“I couldn’t function, I couldn’t think, I couldn’t feel, I couldn’t be.”
Charity Mental Health UK explains that burnout is a state of “physical and emotional exhaustion” that can occur when an individual experiences long-term stress in their job or everyday life.
Burnout can be difficult to notice, but the most common signs and symptoms include:
- Feeling tired or drained most of the time
- Feeling helpless, trapped and/or defeated
- Feeling detached/alone in the world
- Having a cynical/negative outlook
- Procrastinating and taking longer to get things done
- Feeling overwhelmed.
What makes burnout dangerous to an individual’s health is that over time, it can worsen. If individuals ignore symptoms it can cause further harm to both their physical and mental health with the possibility of them losing the ability and energy to effectively meet the demands of their job.
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Since the start of the Covid pandemic, the charity has conducted polling of working adults in the UK. The most recent results from March 2021 saw 85 percent of UK adults correctly identified symptoms of burnout, while 68 percent mistakenly identified symptoms of anxiety.
Due to the prevalence of burnout, the condition has been recognised by the World Health Organization (WHO) as an “occupational phenomenon” with 46 percent of UK workers feeling “more prone to extreme levels of stress” in 2021 compared to pre-Covid times.
Scientific research has demonstrated that burnout in a professional sense encompasses three main symptoms:
- Emotional exhaustion
- Reduced personal accomplishment.
Overall, the symptoms of burnout resemble those of post-traumatic stress disorder (PTSD) and can also include more severe symptoms such as intrusive thoughts, nightmares associated with work, insomnia, chronic irritability, fatigue, difficulty concentrating, avoidance of patients or work events, hypervigilance, and angry outbursts.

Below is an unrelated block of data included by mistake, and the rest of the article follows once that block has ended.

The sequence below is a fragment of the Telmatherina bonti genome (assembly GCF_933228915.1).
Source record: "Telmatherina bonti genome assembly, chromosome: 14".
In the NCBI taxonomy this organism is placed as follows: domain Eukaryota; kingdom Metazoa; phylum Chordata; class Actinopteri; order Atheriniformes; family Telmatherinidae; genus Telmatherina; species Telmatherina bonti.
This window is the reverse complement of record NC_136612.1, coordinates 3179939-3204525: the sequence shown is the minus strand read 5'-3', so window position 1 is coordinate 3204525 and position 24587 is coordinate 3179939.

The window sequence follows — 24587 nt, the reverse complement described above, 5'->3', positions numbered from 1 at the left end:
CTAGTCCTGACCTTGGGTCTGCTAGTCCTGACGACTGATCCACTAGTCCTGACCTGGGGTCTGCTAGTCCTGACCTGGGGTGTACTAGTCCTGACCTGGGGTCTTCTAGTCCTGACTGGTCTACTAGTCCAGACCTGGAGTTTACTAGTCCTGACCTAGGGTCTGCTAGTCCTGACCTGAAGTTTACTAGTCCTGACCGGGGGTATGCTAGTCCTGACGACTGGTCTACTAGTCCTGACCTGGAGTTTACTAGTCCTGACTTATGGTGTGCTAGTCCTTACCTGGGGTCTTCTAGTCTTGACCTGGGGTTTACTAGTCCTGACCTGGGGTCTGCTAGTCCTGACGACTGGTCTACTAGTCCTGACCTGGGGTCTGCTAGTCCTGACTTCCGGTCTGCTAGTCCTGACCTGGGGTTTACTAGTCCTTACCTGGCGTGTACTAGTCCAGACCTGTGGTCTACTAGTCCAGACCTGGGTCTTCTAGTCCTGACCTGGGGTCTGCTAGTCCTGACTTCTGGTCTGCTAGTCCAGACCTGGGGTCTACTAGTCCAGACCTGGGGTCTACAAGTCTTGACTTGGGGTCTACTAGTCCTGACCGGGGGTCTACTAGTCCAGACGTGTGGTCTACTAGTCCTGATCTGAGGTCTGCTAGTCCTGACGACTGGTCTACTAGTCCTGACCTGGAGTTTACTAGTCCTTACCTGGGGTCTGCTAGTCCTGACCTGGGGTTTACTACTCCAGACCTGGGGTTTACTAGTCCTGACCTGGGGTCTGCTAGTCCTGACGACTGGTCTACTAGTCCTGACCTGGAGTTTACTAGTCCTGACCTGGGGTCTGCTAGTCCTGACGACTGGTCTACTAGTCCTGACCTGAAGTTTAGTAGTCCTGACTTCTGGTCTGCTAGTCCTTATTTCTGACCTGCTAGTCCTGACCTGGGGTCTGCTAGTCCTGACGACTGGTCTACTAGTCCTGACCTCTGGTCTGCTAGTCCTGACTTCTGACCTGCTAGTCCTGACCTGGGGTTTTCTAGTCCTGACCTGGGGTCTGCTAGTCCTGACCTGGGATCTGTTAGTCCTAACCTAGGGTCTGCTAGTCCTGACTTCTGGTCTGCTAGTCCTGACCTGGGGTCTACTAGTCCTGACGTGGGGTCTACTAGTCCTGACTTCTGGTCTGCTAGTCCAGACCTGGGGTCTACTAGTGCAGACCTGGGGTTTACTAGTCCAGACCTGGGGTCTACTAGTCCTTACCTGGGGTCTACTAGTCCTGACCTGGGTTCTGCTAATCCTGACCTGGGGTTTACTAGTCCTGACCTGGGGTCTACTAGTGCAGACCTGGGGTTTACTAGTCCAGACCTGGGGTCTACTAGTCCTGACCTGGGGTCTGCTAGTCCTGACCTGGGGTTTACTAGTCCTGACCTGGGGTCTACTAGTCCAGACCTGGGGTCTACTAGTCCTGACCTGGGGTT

For Holmes, finally being able to speak openly about her sexuality and subsequent mental health struggles has made her optimistic about the future, whilst adding that her mother would have been really happy and proud of her.
The athlete also has multiple tattoos, linked with her mental health. Last year she had the word “life” inked on her wrist. “It’s a reminder that I chose to live,” she explains.
“The semi-colon instead of the ‘I’ is the symbol of mental health. In the bad times it’s good to think about what I went through to be here. I wish this point I’ve got to psychologically and emotionally could have come 10 years ago.
“I wish I was 30 and coming into this world because it is fun for people now – there’s hope and opportunity. I’m not that age but I’m still living. And now it’s time for me to shine.”
For confidential mental health support contact Samaritans on 116 123 to talk to Samaritans, or email: [email protected] for a reply within 24 hours. Alternatively, text “SHOUT” to 85258 to contact the Shout Crisis Text Line, or text “YM” if you’re under 19.